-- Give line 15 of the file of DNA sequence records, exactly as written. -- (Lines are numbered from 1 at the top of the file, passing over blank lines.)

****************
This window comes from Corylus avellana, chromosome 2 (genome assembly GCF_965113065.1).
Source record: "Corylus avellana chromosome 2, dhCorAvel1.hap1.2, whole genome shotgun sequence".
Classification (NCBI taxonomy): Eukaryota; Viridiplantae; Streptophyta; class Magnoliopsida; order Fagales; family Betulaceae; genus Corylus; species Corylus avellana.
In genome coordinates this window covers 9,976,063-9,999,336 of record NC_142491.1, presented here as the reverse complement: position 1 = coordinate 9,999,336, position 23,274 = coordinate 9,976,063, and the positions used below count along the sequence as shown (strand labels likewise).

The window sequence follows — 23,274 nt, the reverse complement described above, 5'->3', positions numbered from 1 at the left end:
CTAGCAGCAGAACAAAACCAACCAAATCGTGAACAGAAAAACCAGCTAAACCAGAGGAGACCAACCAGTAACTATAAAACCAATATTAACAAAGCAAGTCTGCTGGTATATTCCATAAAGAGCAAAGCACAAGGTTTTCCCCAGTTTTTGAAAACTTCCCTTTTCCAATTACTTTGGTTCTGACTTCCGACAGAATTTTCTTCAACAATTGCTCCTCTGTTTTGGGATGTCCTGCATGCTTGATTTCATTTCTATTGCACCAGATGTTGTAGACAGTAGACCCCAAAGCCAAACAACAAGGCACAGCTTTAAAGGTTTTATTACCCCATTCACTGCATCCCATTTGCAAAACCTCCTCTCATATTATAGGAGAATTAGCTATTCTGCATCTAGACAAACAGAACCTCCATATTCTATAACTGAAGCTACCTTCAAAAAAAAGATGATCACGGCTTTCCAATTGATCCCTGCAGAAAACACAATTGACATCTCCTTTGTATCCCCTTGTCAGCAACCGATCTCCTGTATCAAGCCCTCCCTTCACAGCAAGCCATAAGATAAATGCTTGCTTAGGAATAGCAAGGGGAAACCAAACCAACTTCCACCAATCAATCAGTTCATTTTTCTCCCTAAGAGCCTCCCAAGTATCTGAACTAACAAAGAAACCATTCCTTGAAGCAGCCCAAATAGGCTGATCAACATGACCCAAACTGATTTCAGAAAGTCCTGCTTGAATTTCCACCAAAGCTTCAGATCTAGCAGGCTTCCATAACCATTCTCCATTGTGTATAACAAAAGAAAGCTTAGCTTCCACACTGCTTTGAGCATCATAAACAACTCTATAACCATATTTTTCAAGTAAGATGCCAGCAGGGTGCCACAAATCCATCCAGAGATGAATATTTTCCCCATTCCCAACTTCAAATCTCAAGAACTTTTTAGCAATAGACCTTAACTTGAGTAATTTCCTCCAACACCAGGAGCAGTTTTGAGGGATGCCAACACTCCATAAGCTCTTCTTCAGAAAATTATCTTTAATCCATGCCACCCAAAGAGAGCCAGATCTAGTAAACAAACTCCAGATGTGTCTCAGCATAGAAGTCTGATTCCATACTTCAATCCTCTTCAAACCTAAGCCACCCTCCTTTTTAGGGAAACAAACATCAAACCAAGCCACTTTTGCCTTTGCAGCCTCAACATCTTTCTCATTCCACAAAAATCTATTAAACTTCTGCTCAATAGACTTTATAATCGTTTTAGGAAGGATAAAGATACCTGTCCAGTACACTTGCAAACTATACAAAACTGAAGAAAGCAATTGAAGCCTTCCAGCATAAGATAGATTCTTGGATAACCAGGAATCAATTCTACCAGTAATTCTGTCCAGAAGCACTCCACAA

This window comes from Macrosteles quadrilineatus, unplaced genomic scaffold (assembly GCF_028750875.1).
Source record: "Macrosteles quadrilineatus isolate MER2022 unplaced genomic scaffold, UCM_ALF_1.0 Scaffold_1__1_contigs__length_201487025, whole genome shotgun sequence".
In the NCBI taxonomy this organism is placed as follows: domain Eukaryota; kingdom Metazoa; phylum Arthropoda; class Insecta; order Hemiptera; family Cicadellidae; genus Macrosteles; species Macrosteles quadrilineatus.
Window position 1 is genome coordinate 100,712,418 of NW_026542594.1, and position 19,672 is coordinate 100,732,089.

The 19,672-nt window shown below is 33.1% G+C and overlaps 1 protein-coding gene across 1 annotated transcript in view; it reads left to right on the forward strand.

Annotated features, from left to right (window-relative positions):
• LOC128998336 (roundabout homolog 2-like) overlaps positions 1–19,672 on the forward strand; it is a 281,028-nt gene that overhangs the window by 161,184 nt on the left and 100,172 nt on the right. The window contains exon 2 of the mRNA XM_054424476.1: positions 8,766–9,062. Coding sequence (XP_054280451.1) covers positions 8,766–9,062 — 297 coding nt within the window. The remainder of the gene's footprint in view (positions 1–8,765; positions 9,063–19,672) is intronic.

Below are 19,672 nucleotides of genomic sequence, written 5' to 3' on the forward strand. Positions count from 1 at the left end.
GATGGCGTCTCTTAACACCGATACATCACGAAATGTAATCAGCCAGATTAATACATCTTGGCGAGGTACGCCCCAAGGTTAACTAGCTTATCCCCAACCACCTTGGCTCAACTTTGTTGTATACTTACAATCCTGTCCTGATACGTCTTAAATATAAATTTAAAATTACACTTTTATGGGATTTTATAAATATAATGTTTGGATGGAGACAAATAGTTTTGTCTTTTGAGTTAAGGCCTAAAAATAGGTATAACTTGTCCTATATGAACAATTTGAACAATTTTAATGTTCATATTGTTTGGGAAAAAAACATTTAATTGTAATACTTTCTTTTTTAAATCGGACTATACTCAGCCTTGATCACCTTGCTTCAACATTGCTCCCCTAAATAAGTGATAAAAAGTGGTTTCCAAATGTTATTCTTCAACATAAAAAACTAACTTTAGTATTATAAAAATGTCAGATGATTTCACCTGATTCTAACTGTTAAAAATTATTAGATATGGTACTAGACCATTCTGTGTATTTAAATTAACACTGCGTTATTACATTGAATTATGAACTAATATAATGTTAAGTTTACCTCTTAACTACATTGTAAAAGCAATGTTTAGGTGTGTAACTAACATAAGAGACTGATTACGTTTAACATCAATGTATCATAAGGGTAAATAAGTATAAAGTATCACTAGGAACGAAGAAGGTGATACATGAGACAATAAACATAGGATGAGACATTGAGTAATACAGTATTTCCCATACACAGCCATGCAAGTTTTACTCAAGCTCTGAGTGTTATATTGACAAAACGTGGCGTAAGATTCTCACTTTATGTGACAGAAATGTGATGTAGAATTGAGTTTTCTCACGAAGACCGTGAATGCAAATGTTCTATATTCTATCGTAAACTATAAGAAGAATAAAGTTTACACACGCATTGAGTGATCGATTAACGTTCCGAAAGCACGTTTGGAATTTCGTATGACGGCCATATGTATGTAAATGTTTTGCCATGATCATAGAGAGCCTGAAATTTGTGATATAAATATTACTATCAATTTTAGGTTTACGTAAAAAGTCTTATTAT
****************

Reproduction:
GATGGCGTCTCTTAACACCGATACATCACGAAATGTAATCAGCCAGATTAATACATCTTGGCGAGGTACGCCCCAAGGTTAACTAGCTTATCCCCAACCACCTTGGCTCAACTTTGTTGTATACTTACAATCCTGTCCTGATACGTCTTAAATATAAATTTAAAATTACACTTTTATGGGATTTTATAAATATAATGTTTGGATGGAGACAAATAGTTTTGTCTTTTGAGTTAAGGCCTAAAAATAGGTATAACTTGTCCTATATGAACAATTTGAACAATTTTAATGTTCATATTGTTTGGGAAAAAAACATTTAATTGTAATACTTTCTTTTTTAAATCGGACTATACTCAGCCTTGATCACCTTGCTTCAACATTGCTCCCCTAAATAAGTGATAAAAAGTGGTTTCCAAATGTTATTCTTCAACATAAAAAACTAACTTTAGTATTATAAAAATGTCAGATGATTTCACCTGATTCTAACTGTTAAAAATTATTAGATATGGTACTAGACCATTCTGTGTATTTAAATTAACACTGCGTTATTACATTGAATTATGAACTAATATAATGTTAAGTTTACCTCTTAACTACATTGTAAAAGCAATGTTTAGGTGTGTAACTAACATAAGAGACTGATTACGTTTAACATCAATGTATCATAAGGGTAAATAAGTATAAAGTATCACTAGGAACGAAGAAGGTGATACATGAGACAATAAACATAGGATGAGACATTGAGTAATACAGTATTTCCCATACACAGCCATGCAAGTTTTACTCAAGCTCTGAGTGTTATATTGACAAAACGTGGCGTAAGATTCTCACTTTATGTGACAGAAATGTGATGTAGAATTGAGTTTTCTCACGAAGACCGTGAATGCAAATGTTCTATATTCTATCGTAAACTATAAGAAGAATAAAGTTTACACACGCATTGAGTGATCGATTAACGTTCCGAAAGCACGTTTGGAATTTCGTATGACGGCCATATGTATGTAAATGTTTTGCCATGATCATAGAGAGCCTGAAATTTGTGATATAAATATTACTATCAATTTTAGGTTTACGTAAAAAGTCTTATTAT